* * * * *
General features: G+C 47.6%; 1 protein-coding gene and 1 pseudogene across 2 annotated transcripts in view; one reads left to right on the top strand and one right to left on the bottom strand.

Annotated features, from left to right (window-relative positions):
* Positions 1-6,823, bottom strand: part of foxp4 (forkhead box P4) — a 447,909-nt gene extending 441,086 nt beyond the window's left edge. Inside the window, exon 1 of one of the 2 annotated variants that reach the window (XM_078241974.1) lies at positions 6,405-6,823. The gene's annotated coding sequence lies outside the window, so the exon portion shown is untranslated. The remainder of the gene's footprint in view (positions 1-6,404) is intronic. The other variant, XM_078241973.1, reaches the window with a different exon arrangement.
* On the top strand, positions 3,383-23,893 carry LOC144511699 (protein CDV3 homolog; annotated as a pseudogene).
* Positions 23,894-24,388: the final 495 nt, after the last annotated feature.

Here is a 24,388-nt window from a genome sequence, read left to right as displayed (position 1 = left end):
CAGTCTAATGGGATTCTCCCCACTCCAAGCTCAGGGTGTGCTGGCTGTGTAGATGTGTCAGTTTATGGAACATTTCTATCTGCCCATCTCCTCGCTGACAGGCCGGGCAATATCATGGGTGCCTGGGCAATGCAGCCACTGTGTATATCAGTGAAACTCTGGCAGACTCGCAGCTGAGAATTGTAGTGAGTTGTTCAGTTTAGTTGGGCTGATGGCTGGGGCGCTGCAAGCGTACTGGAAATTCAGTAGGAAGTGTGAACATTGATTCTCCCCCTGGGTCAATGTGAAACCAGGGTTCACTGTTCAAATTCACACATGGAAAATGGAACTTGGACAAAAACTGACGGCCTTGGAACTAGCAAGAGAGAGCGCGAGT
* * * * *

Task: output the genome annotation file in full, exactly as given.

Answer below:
General features: G+C 47.6%; 1 protein-coding gene and 1 pseudogene across 2 annotated transcripts in view; one reads left to right on the top strand and one right to left on the bottom strand.

Annotated features, from left to right (window-relative positions):
* Positions 1-6,823, bottom strand: part of foxp4 (forkhead box P4) — a 447,909-nt gene extending 441,086 nt beyond the window's left edge. Inside the window, exon 1 of one of the 2 annotated variants that reach the window (XM_078241974.1) lies at positions 6,405-6,823. The gene's annotated coding sequence lies outside the window, so the exon portion shown is untranslated. The remainder of the gene's footprint in view (positions 1-6,404) is intronic. The other variant, XM_078241973.1, reaches the window with a different exon arrangement.
* On the top strand, positions 3,383-23,893 carry LOC144511699 (protein CDV3 homolog; annotated as a pseudogene).
* Positions 23,894-24,388: the final 495 nt, after the last annotated feature.

Here is a 24,388-nt window from a genome sequence, read left to right as displayed (position 1 = left end):
CAGTCTAATGGGATTCTCCCCACTCCAAGCTCAGGGTGTGCTGGCTGTGTAGATGTGTCAGTTTATGGAACATTTCTATCTGCCCATCTCCTCGCTGACAGGCCGGGCAATATCATGGGTGCCTGGGCAATGCAGCCACTGTGTATATCAGTGAAACTCTGGCAGACTCGCAGCTGAGAATTGTAGTGAGTTGTTCAGTTTAGTTGGGCTGATGGCTGGGGCGCTGCAAGCGTACTGGAAATTCAGTAGGAAGTGTGAACATTGATTCTCCCCCTGGGTCAATGTGAAACCAGGGTTCACTGTTCAAATTCACACATGGAAAATGGAACTTGGACAAAAACTGACGGCCTTGGAACTAGCAAGAGAGAGCGCGAGT